By: James Borton

Despite White House efforts to deny well-established climate change reports, coupled with US withdrawal from the 2015 Paris Climate Accord, most might question the wisdom of laying down a wild card in the midst of a scheduled high-stakes summit between President Xi Jinping and Donald Trump.  Yet science may prove to be the lynchpin for bringing about cooperation rather than competition not only among the claimant nations in the contested South China Sea but also between Washington and Beijing.

After all, science has always been a key part of the US diplomacy arsenal when informing foreign policy. The territorial claims among China, Vietnam, Taiwan, the Philippines, Malaysia, and Brunei in the turbulent waters of the South China Sea remain a serious threat to the political and ecological security of Southeast Asia. As such, environmental degradation remains at the center of South China Sea scientific policy conversations, and for an increasing number of policy shapers and scientists there’s an urgent need to address acidification, biodiversity loss, regional impacts of climate change, coral reef destruction, and fishery collapse.

Enter science diplomacy. The American Association for the Advancement of Science (AAAS) defines the role of science as being used to inform foreign policy decisions, promoting international scientific collaborations, and establishing scientific cooperation to ease tensions between nations.

During the Cold War divide, scientific cooperation was used to build bridges of cooperation and trust. It’s now time that the South China Sea becomes a sea that binds rather than divides. This has become alarmingly visible in the wake of the recent ferocious typhoons that have washed through central Vietnam, drowning 61 and possibly capsizing some planned events in Da Nang, host city for this year’s Asia Pacific Economic Cooperation (APEC) summit.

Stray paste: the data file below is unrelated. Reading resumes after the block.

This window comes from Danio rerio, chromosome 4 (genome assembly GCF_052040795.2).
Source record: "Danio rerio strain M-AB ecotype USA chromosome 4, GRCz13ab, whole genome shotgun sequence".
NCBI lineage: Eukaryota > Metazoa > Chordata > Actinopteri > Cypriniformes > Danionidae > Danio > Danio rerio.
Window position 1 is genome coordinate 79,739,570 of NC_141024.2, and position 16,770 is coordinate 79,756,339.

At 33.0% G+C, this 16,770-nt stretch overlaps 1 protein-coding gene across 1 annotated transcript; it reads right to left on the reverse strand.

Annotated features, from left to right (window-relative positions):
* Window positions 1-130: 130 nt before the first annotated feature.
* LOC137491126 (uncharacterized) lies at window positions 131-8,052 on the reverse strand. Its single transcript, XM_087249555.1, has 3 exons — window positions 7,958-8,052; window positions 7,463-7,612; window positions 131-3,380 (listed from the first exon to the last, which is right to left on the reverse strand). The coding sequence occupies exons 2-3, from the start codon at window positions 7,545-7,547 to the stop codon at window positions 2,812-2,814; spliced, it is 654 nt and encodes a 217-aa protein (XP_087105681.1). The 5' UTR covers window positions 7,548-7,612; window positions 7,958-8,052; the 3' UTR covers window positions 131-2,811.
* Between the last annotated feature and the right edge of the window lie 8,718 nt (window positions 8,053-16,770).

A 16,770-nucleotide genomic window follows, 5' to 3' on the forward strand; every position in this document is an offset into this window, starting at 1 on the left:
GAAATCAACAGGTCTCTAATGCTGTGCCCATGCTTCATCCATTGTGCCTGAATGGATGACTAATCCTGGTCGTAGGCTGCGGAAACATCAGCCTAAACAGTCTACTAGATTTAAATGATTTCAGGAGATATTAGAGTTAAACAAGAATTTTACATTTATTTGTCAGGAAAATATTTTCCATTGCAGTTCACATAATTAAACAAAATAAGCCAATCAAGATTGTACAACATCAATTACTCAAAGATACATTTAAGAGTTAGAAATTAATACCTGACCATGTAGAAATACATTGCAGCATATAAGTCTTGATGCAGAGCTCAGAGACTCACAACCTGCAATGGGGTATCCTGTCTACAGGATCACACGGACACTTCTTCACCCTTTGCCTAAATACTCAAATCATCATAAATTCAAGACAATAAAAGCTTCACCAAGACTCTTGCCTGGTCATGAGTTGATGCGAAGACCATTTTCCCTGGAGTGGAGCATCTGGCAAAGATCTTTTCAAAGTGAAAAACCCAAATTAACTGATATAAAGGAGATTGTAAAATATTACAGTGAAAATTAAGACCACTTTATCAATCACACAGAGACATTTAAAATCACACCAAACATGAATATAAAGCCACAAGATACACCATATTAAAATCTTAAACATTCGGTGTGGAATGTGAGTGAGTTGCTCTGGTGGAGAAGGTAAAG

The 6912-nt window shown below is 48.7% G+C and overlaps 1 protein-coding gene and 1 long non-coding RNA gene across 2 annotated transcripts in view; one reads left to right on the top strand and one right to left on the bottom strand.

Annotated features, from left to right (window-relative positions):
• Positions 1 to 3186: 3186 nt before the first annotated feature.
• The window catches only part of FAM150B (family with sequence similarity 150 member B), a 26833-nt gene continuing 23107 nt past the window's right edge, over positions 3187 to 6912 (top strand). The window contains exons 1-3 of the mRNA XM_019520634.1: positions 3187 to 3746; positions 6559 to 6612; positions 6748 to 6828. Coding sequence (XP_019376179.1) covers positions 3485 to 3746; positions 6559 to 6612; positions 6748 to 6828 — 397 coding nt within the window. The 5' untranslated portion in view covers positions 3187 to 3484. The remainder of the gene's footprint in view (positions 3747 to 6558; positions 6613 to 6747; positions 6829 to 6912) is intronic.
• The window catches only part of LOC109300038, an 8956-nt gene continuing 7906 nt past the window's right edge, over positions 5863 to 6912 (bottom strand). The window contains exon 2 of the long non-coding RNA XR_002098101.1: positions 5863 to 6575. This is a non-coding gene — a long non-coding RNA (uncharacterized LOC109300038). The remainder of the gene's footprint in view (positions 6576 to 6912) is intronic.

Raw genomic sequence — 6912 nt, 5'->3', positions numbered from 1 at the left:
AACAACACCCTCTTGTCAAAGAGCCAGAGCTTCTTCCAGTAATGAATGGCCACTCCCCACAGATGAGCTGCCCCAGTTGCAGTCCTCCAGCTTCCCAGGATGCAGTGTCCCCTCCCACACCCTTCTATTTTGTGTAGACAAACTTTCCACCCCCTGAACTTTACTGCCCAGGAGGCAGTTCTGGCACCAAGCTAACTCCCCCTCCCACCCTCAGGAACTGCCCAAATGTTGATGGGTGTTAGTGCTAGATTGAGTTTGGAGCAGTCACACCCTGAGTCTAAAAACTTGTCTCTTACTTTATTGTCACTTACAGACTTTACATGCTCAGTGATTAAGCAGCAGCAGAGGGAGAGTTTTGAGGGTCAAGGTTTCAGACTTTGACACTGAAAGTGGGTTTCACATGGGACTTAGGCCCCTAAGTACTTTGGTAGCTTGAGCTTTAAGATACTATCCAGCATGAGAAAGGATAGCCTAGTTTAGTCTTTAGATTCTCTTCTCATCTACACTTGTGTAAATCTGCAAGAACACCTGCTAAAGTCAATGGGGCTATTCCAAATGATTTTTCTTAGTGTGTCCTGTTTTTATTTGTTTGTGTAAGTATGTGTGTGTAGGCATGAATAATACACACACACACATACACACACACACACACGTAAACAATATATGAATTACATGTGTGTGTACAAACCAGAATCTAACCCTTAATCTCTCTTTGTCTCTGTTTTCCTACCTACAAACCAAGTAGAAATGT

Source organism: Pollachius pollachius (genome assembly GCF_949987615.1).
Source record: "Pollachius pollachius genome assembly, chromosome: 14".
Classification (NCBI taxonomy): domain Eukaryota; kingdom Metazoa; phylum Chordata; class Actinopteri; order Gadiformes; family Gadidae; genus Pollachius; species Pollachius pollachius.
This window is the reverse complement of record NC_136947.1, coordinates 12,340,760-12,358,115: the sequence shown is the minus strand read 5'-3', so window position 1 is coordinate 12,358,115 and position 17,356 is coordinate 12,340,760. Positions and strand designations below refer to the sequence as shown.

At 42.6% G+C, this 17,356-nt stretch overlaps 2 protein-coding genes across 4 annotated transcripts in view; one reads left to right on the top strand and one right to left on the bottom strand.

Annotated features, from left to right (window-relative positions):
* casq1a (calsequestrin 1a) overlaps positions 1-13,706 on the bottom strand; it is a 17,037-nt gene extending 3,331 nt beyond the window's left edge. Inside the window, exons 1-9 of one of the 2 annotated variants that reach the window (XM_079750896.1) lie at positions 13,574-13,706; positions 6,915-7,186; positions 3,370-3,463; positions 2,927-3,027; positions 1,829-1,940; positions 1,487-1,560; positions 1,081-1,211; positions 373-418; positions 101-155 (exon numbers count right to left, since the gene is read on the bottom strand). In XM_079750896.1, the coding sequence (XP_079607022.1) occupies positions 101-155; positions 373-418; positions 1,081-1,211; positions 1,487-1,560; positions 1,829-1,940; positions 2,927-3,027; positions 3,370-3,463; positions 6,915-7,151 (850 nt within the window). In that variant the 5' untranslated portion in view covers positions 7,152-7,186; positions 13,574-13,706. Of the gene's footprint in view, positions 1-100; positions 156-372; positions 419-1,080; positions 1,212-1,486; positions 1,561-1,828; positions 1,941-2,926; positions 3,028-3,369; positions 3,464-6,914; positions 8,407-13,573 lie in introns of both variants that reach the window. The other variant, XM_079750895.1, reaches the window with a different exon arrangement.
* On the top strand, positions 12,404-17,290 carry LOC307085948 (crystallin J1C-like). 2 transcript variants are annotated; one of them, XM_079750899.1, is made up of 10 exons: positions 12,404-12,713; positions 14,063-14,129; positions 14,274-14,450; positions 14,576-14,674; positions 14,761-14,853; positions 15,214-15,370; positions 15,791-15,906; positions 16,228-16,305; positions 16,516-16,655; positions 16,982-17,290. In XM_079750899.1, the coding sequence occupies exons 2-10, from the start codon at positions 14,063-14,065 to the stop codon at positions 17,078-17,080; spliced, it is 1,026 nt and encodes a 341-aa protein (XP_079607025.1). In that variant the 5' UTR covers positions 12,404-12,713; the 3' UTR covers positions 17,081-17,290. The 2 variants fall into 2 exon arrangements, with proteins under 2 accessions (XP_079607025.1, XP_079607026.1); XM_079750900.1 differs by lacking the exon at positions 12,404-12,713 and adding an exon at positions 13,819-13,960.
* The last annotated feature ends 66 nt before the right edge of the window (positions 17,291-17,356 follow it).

What’s clear is that there are strong ties among scientists across Southeast Asia and China, due in part to a series of international scientific projects, conferences, and training workshops, such as those in the mid-1970s to mid-1980s associated with the United Nations Food and Agriculture Organization’s South China Sea Fisheries Development and Coordination program. The United Nations Environmental Program and Global Environmental Facility sponsored a South China Sea environmental analysis and management project between 2002 and 2009, and efforts are underway to initiate a follow-up project.

In addition, the Philippines and Vietnamese marine scientists are quietly reviving conversations about the Joint Oceanographic Marine Scientific Research Expeditions (JOMSRE) last conducted in 2005 and organized between the Philippine Maritime and Ocean Affairs Center (MOAC) and the Vietnamese Institute of Oceanography. 

These proposed science collaborative measures are essential in the face of rampant overfishing and coral reef degradation that is occurring across the South China Sea, in part because of the conflicting territorial claims have made ecological analyses and management actions difficult. There are already strong indications of impending collapses of fisheries and potential species extinctions.

No doubt with the imminent threat associated with North Korea’s nuclear tests, Trump’s Asia advisors are paddling fast in the choppy diplomatic waters to come up with new narratives on how to convince China to reign in this clear and present danger.  However, Xi’s expanded role as seen in their recently-held party congress makes it less likely that the US will secure any further commitments from Beijing to address North Korea.

Michael Crosby, President and CEO of Mote Marine Laboratory in Sarasota, Florida believes that the US could improve international relations through marine science partnerships. Like other scientists, he understands that the United Nations Convention on the Law of the Sea (UNCLOS) contains specific articles that apply to marine science and technology.

“A renewal of JOMSRE would be quite positive, although the changing political dynamics related to the Spratlys and other islands and reefs in the region over the last several years will likely create a bit more challenging environment for an international research survey,” Crosby said in an email.

The Red Sea Marine Peace Park Cooperative Research, Monitoring and Resource Management (RSMPP) serves as an excellent model for improving international relations and building capacity through marine science cooperation. For example, the peace treaty between Jordan and Israel enabled the development of a bi-national Red Sea Marine Peace Park in the Gulf of Aqaba.